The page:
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Tue Feb 5, 2019, 04:29 PM

home after heart attack

Last edited Wed Feb 6, 2019, 11:17 AM - Edit history (2)

Don't know if this is the right forum for this.

Just got home from the hospital last night. Thought I had gallbladder troubles, next thing I know the clinic calls for an ambulance, I'm taken to a nearby hospital, people swarm all over me and they're telling me I had / am having a major heart attack. Stripped on the table, thin blanket, wheeled into 'cath lab' or 'cardiac lab' and a doctor runs something partway up my right arm, stops, then runs something up from the groin area while I'm shivering and equipment and people surround me at the edge of my vision. Got a stent for an artery that had 100% blockage.

I was told it didn't take very long at all, but it felt like a long time while I was shivering. Spent Sat., Sun., and most of Mon. laying around tethered by cables to a monitor thingy that didn't like me. It had an evil streak -- it would let me start to doze and then beep about one of the leads losing a signal. Found out on the last afternoon that it was the lead that measured respiration. It had pulled loose sometime Sunday and I had just stuck it back on one of the stick-on pegs that were scattered all over my torso. It was trying to read my respiration from a peg on my hip.

The folks at the hospital kept telling me to take it easy for a while, no matter how I felt, to avoid popping open either of the arteries the doc ran his wire (or whatever) through, so I'll post this and go fall over for a while. Have to take some stupid medicine twice a day for forever now. Still can't wrap my head around the fact I had a heart attack.

Might be a while before getting back to this.

*****

EDIT TO ADD:

Wow, folks! I am overwhelmed by your response! Thank you, thank you, thank you.

I don't get emotional, usually, but I'm typing through tears right now. Never expected such a response. Thank you, every one! Will try to answer individually as I can sit and type more.

I posted just in case someone else out there has symptoms that do not match television and movies, you know, the scene where the old person clutches the chest, grimaces and falls over. Nothing like that happened to me.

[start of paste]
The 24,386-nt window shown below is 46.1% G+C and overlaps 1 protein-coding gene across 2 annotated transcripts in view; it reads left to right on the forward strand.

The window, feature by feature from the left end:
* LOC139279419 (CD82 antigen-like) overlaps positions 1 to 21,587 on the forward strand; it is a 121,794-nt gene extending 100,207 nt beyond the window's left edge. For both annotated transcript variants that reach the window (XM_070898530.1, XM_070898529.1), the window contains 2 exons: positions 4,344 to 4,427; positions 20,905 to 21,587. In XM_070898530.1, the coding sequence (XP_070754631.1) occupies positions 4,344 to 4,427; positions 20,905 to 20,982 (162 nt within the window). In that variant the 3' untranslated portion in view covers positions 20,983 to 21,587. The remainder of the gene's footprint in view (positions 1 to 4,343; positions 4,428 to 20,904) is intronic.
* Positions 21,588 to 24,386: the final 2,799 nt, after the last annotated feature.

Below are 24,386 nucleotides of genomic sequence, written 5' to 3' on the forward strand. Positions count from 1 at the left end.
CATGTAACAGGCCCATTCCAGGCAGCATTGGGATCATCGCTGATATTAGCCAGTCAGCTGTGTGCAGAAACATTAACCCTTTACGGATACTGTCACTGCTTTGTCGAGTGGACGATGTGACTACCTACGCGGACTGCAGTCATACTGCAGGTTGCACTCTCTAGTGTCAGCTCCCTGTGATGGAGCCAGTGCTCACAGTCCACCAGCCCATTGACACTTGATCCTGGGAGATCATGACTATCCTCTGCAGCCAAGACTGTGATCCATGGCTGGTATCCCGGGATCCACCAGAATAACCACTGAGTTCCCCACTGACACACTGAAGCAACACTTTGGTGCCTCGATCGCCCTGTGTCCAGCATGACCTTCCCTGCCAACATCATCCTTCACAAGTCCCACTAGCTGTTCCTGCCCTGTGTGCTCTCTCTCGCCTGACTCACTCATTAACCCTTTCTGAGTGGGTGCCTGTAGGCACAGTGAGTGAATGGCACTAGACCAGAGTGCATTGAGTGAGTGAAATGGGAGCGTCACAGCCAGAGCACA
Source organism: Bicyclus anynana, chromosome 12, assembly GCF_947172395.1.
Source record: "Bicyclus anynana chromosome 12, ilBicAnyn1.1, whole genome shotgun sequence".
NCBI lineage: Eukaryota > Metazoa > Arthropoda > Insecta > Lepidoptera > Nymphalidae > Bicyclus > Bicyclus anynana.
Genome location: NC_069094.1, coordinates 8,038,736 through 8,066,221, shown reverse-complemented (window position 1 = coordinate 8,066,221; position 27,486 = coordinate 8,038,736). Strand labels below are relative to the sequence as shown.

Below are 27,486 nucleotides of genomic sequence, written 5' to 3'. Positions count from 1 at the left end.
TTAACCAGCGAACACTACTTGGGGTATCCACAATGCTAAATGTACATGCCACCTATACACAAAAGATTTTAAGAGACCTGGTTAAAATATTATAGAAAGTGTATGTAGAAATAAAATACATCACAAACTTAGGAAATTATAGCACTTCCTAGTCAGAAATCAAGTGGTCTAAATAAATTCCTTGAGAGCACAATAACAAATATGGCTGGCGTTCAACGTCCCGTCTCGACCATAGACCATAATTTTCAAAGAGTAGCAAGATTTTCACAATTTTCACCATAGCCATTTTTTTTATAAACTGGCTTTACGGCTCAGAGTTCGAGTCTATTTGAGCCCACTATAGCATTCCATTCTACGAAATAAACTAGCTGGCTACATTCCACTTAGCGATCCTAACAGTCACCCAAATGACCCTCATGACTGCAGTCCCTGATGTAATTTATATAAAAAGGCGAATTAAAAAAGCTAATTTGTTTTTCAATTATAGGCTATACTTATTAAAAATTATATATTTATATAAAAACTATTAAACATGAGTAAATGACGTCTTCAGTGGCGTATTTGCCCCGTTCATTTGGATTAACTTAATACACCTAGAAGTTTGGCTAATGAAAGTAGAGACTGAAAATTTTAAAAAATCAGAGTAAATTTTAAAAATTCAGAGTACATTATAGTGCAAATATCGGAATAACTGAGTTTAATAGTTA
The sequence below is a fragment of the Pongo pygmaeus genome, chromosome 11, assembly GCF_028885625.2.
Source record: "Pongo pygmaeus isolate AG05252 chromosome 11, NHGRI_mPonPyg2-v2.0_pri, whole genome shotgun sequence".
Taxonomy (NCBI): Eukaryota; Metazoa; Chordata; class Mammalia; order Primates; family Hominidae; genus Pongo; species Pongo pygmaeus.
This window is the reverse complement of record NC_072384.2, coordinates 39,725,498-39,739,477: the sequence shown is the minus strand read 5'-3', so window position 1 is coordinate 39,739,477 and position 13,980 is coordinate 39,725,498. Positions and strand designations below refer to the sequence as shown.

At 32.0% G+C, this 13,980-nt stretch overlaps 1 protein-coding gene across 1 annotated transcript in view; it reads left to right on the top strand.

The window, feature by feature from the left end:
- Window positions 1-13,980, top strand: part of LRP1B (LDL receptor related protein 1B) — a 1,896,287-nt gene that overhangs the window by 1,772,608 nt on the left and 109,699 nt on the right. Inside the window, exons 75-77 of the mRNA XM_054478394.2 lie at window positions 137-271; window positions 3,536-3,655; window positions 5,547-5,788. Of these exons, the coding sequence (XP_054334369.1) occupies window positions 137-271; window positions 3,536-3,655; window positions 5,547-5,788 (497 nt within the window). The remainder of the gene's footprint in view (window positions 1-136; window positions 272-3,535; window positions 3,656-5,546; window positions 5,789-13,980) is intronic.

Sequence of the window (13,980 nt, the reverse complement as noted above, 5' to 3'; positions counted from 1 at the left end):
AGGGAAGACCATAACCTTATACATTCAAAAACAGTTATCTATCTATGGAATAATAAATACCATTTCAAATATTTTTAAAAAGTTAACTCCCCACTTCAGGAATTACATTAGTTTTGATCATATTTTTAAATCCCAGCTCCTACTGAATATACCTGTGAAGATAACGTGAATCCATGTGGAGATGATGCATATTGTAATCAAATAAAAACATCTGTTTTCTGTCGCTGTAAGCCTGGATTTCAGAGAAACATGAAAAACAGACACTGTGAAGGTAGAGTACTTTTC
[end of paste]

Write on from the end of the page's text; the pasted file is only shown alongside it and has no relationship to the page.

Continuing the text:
Shortly after breakfast Friday morning, I felt queasy around the abdomen. This was followed by a pinching sensation under each arm at the bundle of muscle at the front of each armpit, extending a little into the pectoral muscles. Think of how your arm feels if you hang it over a car window that's not quite all the way down. That came and went over several hours. Late Friday afternoon, my son tried to convince me to go to a clinic, urgent care facility or hospital E.R. I'm stubborn.

By late Friday night, I was miserable, but still convinced it was gallbladder problems. It was the most miserable night I've ever had. The queasiness (never so much as I would call nausea) stayed about the same, the pain in the front of the armpits came and went, then there was a feeling sort of like indigestion that appeared. At one point, my sternum was sensitive from top to bottom. I squirmed and moaned and tried various positions to get some relief, and started taking aspirin -- 81mg tablets at the rate of 1 per hour. That didn't do much so I doubled it to 2 per hour. This allowed me to cat-nap a few times through the night, for 15 to 30 minutes at a time. Each dosage of the little aspirins was taken with a glass of water, which meant a lot of trips to the bathroom.